“The young people march now to reject all reforms,” he said. “We see no alternatives. We’re a generation without bearings.”
The Socialists have become a conservative party; desperately trying to preserve the victories of last century. Many in the party, like French Minister of Industrial Renewal Arnaud Montebourg, who is also an antiglobalization campaigner — let alone those further to the left — seem to believe that France would be fine if only the rest of the world would disappear, or at least work a little less.
There is an understanding that there will be little lasting gain without structural changes to the state-heavy French economy. The warning signs are everywhere: French unemployment and unemployment among young people are at record levels; growth is slow compared with Germany, Britain, the US and Asia; government spending represents nearly 57 percent of GDP, the highest in the eurozone, and is 11 percentage points higher than Germany’s.
Furthermore: The French government employs 90 civil servants per 1,000 residents, compared with 50 in Germany; hourly wage costs are high and social spending represents 32 percent of GDP, the highest among industrialized countries; real wage increases outpace productivity growth; and national debt is more than 90 percent of GDP.
About 82 percent of the new jobs created last year were temporary contracts, up from 70 percent only five years ago, not the kind of full time work that opens the door to the middle class. That keeps nearly an entire generation living precariously, no matter how diligently people study or work.
Last year, France was ranked 28th out of the 60 most competitive economies in the world, according to the International Institute for Management Development in Lausanne, Switzerland. The US was first. Even China and Japan, which came in 21st and 24th respectively, outranked France. In the World Bank’s ranking of “ease of doing business,” France ranks 34th, compared with 7th for Britain and 20th for Germany.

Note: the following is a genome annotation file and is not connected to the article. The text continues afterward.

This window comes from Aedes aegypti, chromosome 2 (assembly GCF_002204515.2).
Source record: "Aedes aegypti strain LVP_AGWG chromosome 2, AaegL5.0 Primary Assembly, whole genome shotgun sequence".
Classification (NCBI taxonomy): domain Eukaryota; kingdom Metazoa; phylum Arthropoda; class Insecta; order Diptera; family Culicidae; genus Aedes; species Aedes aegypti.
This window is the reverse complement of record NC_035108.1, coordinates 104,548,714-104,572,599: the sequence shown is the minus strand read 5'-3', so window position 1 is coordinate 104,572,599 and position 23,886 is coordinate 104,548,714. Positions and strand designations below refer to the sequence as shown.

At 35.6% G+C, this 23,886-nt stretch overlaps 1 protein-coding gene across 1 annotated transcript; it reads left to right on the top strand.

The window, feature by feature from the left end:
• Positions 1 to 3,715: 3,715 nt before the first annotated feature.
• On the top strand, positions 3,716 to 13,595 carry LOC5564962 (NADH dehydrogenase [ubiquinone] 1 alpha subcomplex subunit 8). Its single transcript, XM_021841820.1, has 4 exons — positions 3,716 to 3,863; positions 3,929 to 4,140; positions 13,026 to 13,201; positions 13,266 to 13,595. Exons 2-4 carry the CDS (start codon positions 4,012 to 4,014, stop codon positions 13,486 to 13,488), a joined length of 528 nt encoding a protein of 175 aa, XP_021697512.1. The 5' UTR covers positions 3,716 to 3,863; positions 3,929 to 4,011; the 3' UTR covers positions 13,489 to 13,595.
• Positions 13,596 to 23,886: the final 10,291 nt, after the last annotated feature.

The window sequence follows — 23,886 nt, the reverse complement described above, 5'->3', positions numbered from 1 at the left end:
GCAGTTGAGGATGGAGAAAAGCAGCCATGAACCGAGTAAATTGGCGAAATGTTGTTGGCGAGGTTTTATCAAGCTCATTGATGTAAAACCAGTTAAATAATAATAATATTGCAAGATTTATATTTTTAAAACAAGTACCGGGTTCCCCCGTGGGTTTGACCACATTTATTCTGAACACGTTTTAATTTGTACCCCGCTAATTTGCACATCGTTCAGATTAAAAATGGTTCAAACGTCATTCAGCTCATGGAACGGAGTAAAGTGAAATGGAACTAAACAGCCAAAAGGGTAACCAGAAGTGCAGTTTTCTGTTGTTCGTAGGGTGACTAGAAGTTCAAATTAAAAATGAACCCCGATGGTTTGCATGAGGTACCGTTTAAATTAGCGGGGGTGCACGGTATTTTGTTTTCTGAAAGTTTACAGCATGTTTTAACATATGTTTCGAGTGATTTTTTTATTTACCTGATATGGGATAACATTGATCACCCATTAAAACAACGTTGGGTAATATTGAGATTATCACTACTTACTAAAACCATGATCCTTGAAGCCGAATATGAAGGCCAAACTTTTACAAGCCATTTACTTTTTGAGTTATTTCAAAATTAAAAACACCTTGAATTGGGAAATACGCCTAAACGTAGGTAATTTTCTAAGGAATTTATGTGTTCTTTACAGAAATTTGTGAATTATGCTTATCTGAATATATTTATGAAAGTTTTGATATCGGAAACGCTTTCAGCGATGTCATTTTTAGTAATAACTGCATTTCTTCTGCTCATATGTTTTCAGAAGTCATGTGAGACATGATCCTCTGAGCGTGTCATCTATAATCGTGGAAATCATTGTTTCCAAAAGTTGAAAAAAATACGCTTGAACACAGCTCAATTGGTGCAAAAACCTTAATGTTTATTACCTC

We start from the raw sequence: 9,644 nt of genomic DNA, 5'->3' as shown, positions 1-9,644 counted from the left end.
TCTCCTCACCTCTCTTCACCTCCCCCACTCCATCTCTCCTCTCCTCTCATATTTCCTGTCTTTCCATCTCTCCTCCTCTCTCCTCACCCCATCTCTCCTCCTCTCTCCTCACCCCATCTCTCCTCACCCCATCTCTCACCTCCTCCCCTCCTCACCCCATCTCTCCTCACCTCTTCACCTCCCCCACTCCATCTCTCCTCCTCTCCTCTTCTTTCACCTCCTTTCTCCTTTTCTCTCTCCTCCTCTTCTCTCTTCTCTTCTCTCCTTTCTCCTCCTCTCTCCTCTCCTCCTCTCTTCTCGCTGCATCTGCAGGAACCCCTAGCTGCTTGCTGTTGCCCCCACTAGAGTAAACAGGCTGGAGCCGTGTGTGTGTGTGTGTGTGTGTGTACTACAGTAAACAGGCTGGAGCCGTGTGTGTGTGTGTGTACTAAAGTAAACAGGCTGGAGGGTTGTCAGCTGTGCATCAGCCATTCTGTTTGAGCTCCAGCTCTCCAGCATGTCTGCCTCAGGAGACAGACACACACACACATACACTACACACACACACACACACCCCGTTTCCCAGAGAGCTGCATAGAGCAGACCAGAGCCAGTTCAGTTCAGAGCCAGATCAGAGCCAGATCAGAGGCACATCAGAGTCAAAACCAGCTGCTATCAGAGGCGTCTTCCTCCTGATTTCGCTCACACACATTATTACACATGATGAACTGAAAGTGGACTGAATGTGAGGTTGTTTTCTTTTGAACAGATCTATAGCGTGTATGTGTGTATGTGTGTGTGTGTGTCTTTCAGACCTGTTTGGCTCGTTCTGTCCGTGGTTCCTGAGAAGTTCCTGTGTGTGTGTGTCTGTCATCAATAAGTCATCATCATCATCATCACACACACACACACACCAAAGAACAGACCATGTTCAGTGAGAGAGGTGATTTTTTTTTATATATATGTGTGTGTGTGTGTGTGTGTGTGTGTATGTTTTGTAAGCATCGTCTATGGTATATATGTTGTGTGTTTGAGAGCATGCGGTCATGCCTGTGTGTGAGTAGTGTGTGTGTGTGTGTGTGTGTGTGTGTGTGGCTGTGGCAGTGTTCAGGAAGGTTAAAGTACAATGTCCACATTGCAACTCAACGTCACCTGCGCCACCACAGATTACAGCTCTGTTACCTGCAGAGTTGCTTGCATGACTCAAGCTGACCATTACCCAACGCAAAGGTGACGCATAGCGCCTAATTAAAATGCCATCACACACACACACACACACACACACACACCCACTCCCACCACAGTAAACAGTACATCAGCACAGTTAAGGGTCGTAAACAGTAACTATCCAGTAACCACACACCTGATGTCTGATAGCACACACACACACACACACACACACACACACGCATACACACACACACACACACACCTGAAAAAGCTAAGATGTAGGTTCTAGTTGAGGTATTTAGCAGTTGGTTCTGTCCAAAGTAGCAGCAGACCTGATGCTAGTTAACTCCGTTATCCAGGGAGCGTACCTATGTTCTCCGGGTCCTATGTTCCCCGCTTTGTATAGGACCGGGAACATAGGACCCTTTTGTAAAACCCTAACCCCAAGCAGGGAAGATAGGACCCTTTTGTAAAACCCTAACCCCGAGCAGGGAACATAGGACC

In Amiens, in the north of France, Goodyear owns two tire factories. The workforce at one has grudgingly accepted a change in work schedules which has preserved the factory. The workers at the other have refused, and Goodyear is trying (not so easy in France) to shut it down, throwing more people out of work. Claude Dimoff, a former union leader at the more flexible plant, said: “I’m part of a generation that experienced the common program of the left. We had visions for the future, and different values, but all this is forgotten. The left has completely deviated from its promises.”
The country retains plenty of strengths. France is the world’s fifth-largest economy, with strong traditions in management, science and innovation. The gap between rich and poor is narrower in France than in most Western countries, although it is growing.
When the French work, they work hard; labor productivity, perhaps the single most important indicator of an economy’s potential, is still relatively high, although it is dropping. With long holidays and the 35-hour workweek, the French work fewer hours than most competitors, putting an extra strain on corporations and the economy.
Large French companies compete globally; there are more French companies in the Fortune 500 than from any other European country, but the bulk of their employees are abroad, and there are few of the midsize companies that are the backbone of Germany. Ninety percent of French companies have 10 or fewer employees and fear expansion because of extra tax burdens and strict labor regulations.